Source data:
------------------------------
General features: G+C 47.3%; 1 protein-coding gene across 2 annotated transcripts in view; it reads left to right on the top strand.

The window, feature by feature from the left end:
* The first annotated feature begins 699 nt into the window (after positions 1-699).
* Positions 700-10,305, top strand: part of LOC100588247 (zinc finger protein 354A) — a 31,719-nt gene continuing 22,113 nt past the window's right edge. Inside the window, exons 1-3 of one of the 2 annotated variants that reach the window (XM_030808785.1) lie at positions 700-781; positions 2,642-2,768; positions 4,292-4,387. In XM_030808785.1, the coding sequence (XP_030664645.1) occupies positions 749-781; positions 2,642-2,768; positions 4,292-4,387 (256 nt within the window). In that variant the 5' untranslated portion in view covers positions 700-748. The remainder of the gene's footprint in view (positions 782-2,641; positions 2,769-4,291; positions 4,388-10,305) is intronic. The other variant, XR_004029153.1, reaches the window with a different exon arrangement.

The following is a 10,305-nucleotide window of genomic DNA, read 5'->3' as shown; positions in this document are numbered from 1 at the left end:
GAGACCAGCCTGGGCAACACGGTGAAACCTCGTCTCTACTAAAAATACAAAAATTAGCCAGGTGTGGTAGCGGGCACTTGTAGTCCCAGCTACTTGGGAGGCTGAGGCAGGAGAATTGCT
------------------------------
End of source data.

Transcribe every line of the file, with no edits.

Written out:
General features: G+C 47.3%; 1 protein-coding gene across 2 annotated transcripts in view; it reads left to right on the top strand.

The window, feature by feature from the left end:
* The first annotated feature begins 699 nt into the window (after positions 1-699).
* Positions 700-10,305, top strand: part of LOC100588247 (zinc finger protein 354A) — a 31,719-nt gene continuing 22,113 nt past the window's right edge. Inside the window, exons 1-3 of one of the 2 annotated variants that reach the window (XM_030808785.1) lie at positions 700-781; positions 2,642-2,768; positions 4,292-4,387. In XM_030808785.1, the coding sequence (XP_030664645.1) occupies positions 749-781; positions 2,642-2,768; positions 4,292-4,387 (256 nt within the window). In that variant the 5' untranslated portion in view covers positions 700-748. The remainder of the gene's footprint in view (positions 782-2,641; positions 2,769-4,291; positions 4,388-10,305) is intronic. The other variant, XR_004029153.1, reaches the window with a different exon arrangement.

The following is a 10,305-nucleotide window of genomic DNA, read 5'->3' as shown; positions in this document are numbered from 1 at the left end:
GAGACCAGCCTGGGCAACACGGTGAAACCTCGTCTCTACTAAAAATACAAAAATTAGCCAGGTGTGGTAGCGGGCACTTGTAGTCCCAGCTACTTGGGAGGCTGAGGCAGGAGAATTGCT